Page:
This will of necessity be a skeletal journal entry as we are busy packing up and winterizing Basil for our departure from Mercia on Oct 2nd. There is plenty to write about but a full account will have to wait until we are home and settled in Phoenix. I took 428 photos but fear not - only a few will be here. The weather here continues in full Indian summer mode - warm with plenty of sun. The cool nights are drawing in and leaves are falling, a sure sign it's time to go home.

On Sept 15th we went to London by train. We stayed near King's Cross station for one night which gave us a free afternoon and most of the next day to ferret around. We wandered around Soho and then found ourselves at a pro-UK demonstration in Trafalgar Square. There were thousands there, waving flags and listening to pro-Union speeches by the likes of historian Dan Snow, comedian and marathoner Eddie Izzard  and Bob Geldof, the singer-songwriter and political activist. As we now know, Scottish nationalists did not win the vote to secede and the world's oldest union of countries survives, more or less.
Demonstrator in Trafalgar Square

Dan Snow
Dan Snow Pleads for the Union

(except Ticket)
Curious Set
The Set for The Curious Incident of the Dog in the

Curious Ticket

Statue of Amy Winehouse in Camden Market >>
We ate in a very pleasant Italian restaurant in Soho, had a pint in a classic London pub in the theatre district and then went to see a play about an Aspergers sufferer who is a genius at maths. The National Theatre production "The Curious Incident of the Dog in the Night Time" is a strange amalgam of special effects, eccentric but lovable characters, and whizzo maths acted brilliantly on a giant box set inscribed with a grid. At first I was disappointed with the simplicity of the language but then I realized that was the point. The lead actor, Luke Treadaway, played one of the most exhausting roles I have ever seen. Not only did he recite thousands of words but had to leap about athletically, and act emotionally non-stop for almost 2 hours.

Next day, we went to Camden Town to view the statue of Amy Winehouse which was unveiled a day or two before. We walked through the markets there and along the Regent's Canal to London zoo before we went by tube to Heathrow to catch an evening flight to Vienna. We arrived at about 10:15 and caught a train to town and a short taxi ride to Rick's stellar modern apartment high above Sterngasse. He received us gracefully as ever and we collapsed gratefully into bed.

KuntshistorischesThus began ten days of whirlwind activity. Vienna is a sparkling city with more than its fair share of stunning architecture. We visited numerous baroque and Gothic churches and mingled with the enormous crowds outside the cathedral in Stefanplatz. One evening we went to a chamber music concert in the Mozarthaus room where Mozart played. The room was exactly as he would have known it and the music delightful. Another highlight was the Kunsthistorisches (left and below), a huge rambling art museum housing works looted (er, 'collected') by the Habsburg Empire over their 800 years of dominance in Central Europe. It is surely one of the best art museums in the world. We spent hours there in the Greek, Roman and Spanish sections and only scratched the surface. The building is a fine work of art in its own right.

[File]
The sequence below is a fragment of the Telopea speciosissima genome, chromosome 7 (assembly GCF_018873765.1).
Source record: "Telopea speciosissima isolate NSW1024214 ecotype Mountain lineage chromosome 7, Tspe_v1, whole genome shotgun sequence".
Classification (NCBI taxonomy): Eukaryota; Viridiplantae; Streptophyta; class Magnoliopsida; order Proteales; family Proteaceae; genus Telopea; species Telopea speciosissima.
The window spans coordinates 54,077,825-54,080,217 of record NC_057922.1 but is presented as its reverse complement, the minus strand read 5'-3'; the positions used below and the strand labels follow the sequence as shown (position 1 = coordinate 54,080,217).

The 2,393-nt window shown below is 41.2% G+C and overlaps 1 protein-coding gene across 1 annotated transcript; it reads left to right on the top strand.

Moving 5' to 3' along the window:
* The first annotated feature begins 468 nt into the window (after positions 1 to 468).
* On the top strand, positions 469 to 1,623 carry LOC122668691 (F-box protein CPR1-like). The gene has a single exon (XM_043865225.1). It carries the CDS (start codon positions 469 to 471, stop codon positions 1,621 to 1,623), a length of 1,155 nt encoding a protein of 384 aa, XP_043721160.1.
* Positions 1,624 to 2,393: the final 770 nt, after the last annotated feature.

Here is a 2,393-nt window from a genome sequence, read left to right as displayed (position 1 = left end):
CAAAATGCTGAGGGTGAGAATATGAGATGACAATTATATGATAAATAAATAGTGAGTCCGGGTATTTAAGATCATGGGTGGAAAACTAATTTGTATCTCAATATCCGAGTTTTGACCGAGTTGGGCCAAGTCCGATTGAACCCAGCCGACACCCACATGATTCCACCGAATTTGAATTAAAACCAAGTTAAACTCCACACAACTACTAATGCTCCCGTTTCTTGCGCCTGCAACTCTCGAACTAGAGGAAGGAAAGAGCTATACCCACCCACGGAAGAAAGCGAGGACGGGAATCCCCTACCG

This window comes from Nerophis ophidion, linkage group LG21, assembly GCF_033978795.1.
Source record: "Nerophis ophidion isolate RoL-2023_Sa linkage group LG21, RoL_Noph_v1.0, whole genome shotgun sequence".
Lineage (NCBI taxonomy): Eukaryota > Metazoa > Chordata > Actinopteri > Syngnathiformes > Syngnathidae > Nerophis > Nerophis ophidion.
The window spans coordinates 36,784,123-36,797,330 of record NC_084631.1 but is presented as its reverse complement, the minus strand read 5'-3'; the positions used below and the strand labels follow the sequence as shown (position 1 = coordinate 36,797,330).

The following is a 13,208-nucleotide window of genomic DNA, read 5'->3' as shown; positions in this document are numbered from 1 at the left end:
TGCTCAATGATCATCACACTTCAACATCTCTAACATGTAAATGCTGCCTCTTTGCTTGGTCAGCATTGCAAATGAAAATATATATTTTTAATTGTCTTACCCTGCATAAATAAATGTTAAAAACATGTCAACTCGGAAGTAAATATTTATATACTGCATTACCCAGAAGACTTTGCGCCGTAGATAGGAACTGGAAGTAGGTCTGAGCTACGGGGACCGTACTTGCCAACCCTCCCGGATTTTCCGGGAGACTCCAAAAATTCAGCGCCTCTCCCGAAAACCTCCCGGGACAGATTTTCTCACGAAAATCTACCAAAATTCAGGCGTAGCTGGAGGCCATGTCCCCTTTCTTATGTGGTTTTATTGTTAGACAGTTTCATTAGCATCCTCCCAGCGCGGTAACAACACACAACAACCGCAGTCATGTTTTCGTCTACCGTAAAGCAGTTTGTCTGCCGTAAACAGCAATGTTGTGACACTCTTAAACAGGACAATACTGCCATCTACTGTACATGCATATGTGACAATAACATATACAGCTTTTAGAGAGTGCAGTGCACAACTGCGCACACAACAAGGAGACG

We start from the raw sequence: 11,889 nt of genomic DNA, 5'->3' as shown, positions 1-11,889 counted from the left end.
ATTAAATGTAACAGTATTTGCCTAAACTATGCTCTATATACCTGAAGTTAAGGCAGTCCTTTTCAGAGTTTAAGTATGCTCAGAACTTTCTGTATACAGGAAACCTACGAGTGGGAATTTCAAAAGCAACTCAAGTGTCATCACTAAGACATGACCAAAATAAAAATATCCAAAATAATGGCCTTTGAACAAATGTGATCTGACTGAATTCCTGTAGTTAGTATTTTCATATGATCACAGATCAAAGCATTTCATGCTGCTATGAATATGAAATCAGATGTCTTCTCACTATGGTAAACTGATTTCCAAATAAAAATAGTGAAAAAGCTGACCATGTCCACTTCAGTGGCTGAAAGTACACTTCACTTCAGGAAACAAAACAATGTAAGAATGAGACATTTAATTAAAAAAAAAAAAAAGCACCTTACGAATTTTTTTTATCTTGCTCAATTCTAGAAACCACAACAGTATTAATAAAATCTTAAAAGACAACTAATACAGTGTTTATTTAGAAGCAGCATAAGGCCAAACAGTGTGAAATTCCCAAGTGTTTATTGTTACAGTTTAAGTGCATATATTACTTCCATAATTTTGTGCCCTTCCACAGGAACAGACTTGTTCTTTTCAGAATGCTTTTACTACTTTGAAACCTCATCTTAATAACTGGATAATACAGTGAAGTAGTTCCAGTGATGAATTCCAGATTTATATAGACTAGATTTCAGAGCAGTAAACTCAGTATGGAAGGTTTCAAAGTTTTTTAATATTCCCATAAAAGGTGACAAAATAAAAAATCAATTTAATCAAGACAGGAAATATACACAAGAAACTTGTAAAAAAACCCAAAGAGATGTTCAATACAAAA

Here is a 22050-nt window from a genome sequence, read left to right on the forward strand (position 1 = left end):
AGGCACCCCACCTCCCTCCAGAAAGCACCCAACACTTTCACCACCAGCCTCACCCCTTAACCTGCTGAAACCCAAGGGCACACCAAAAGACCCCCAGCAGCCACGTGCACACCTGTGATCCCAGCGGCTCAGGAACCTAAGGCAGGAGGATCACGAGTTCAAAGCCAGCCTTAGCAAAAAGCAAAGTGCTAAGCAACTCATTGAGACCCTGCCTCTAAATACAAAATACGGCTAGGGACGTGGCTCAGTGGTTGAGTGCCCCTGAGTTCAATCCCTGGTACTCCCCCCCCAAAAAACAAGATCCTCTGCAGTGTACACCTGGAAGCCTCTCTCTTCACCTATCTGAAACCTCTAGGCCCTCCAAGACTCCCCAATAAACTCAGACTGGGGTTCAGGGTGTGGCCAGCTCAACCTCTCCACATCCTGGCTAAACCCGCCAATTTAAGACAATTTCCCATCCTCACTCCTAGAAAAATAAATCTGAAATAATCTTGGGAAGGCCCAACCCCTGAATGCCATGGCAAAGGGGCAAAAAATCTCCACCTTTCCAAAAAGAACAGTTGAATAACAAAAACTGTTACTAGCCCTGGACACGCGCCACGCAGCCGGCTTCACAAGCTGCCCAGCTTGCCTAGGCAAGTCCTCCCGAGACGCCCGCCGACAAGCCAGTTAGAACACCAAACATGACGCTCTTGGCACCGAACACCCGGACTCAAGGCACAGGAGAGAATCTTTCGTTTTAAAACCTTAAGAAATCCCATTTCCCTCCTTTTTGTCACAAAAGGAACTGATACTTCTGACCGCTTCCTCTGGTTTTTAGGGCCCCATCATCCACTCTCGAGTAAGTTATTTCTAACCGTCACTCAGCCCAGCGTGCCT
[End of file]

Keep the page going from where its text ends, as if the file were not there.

Rick's Apartment
Rick's Sterngasse Apartment
Rick's Kitchen
Stefanplatz by Night

Tourist Trap >>
Musicians Take a Bow at the Mozarthaus

Vienna is extremely expensive and the affluent denizens are not particularly friendly. Barb had a jocular run in with the ferris wheel operator at the Prater (fairground) after he refused to let us wait for an empty gondola (it was not busy and he did eventually). Barb told him to be happy but he said "I cannot be happy when you give me different reasons why you want to wait and I have to deal with hundreds of people from different countries every day." The Viennese share the Germanic penchant for precision and order and hate it when things are not 'done right', i.e. their way. The wheel was a forerunner of the London Eye and other big city wheels, smaller but impressive since it was built in the mid 1800s. It featured in The Third Man film.

In contrast the restaurant staff were unfailingly friendly and attentive and we had two great meals and several smaller but tasty ones in between plus a couple of visits to Rick's local Wurst stand. The food tends towards starch and meat, but can be delicious nonetheless. The local Zweigert red wine was very good and inexpensive, an eye-opener for me because I thought Austria only produced remarkable white wines.

Anniversary Dinner
Outdoor Cafe
Vienna Woods
Restaurant in the Vienna Woods
We had two trips on the Danube, a mighty river bested only by the Mississippi in my experience. One was a short trip upstream, through a lock and on to the Danube canal which runs through the center of town. Rick arranged a longer one for the three of us. We went by train to Melk and explored the town and grand baroque Benedictine Abbey on a hill high above the town. From there we boarded a boat and traveled 36Km through the beautiful Wachau valley to Krems. On the way we passed pretty villages with tall churches, the ruins of old castles, a monastery and numerous vineyards spilling down the slopes towards the river. The boats of the Blue Danube company are comfortable, friendly and have reasonably priced restaurants aboard. From Krems we returned on the last train to Vienna.
                              Abbey Church
Melk Abbey Church
Danube View
View of the Danube from Melk Abbey
The Danube